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Improved water quality monitoring data management

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The Water Authority of Fiji (WAF) received training on the use of the Water Quality Monitoring (WQM) database on the 15th July 2010. The training was facilitated by the Pacific Islands Applied Geoscience Commission (SOPAC) and the World Health Organization (WHO) at the WAF national conference room.

The electronic Access-based WQM database has been developed as part of the regional water quality monitoring and drinking water safety planning programmes of SOPAC and WHO. The database was developed for regional use in partnership with the Institute of Environmental Science and Research (ESR) and the New Zealand Ministry of Health and trialled and tested in the selected Pacific island countries of Niue, Cook Islands, Samoa and Marshall Islands.
The database is largely intended to store drinking water quality data but is capable of handling environmental data (e.g. coastal and lagoon waters) as well. The key features of the database include:
  • ease of storing water quality data electronically and ability to retrieve it easily when required.
  • ability to compare improvements in quality of water from source to distribution.
  • alerts when results are of health concern so that appropriate action could be taken.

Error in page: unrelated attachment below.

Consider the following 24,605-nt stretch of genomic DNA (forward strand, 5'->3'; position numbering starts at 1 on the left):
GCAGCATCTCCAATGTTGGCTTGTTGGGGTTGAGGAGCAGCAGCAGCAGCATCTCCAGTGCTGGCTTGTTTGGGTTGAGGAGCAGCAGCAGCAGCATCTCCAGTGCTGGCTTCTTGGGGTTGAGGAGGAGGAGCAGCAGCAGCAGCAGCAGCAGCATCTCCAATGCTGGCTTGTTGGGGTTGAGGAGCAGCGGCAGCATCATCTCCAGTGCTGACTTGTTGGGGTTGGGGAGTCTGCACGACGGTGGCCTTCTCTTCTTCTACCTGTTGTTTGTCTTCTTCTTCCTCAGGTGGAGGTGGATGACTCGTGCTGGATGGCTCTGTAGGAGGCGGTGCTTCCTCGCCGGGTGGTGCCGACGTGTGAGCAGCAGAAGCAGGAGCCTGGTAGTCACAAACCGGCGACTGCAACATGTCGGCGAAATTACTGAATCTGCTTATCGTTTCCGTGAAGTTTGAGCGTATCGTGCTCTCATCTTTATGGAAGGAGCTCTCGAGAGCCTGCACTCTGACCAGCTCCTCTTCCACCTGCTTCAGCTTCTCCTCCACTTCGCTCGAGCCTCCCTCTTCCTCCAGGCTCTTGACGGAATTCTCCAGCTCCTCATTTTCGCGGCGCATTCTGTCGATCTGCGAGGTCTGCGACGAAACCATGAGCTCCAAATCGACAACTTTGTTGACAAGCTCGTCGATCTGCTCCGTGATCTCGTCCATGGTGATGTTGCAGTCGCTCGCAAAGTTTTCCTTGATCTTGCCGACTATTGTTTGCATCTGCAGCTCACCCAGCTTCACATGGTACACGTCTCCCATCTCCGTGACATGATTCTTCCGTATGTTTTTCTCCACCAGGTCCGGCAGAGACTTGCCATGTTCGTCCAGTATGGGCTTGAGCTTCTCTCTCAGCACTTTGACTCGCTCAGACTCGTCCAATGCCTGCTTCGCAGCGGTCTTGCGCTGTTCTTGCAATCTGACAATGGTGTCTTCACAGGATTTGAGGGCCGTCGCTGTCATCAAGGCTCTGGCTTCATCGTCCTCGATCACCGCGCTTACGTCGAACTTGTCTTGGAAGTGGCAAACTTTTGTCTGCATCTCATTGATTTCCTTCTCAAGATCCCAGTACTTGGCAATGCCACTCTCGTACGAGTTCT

• ability to produce results, tabular and graphically, for reporting purposes.
  • ability to produce report with varying degree of detail for sharing to concerned parties as required.
  • ability to recognise source of result, that is, which agency did the testing.
  • user friendly version.

The Water Authority of Fiji (WAF) had requested support from SOPAC and WHO on improving their water quality data management. This training was conducted to guide the WAF officials from various treatment plants on the use of the WQM database for improved data management.

Tasleem Hasan, Water Services Coordinator, SOPAC
Kamal Khatri, Integrated Water Programmes Officer, WHO

Last Updated on Tuesday, 03 May 2011 17:13  


Nukualofa, Friday 16 March 2012: How exactly will climate change impact the lives of people living on small islands and what can be done to adapt to those impacts? On Lifuka Island in Tonga’s Ha’apai group, a project to find answers to this question is underway. The answer could help people around the Pacific and the world prepare  for, and adapt to, climate change.

The project is part of the Pacific Adaptation Strategy Assistance Program (PASAP) and aims to assess the vulnerability and adaptation to sea level rise in Lifuka. It is being run by the Government of Tonga with the assistance of the Secretariat of the Pacific Community (SPC) and the Tonga Community Development Trust (TCDT).

Fuka Kitekei’aho, National Coordinator for PASAP, said that Lifuka was chosen because it had already experienced sea level rise as a result of an earthquake in May 2006.

“The earthquake measured approximately 7.9 on the Richter scale and resulted in subsidence of 23 cm of the western side of Lifuka Island,” Mr Kitekei’aho said. “In the past four years, the island has experienced significant coastal erosion over a three kilometre section of the coastline, including where the harbour, homes, and hospital are located.”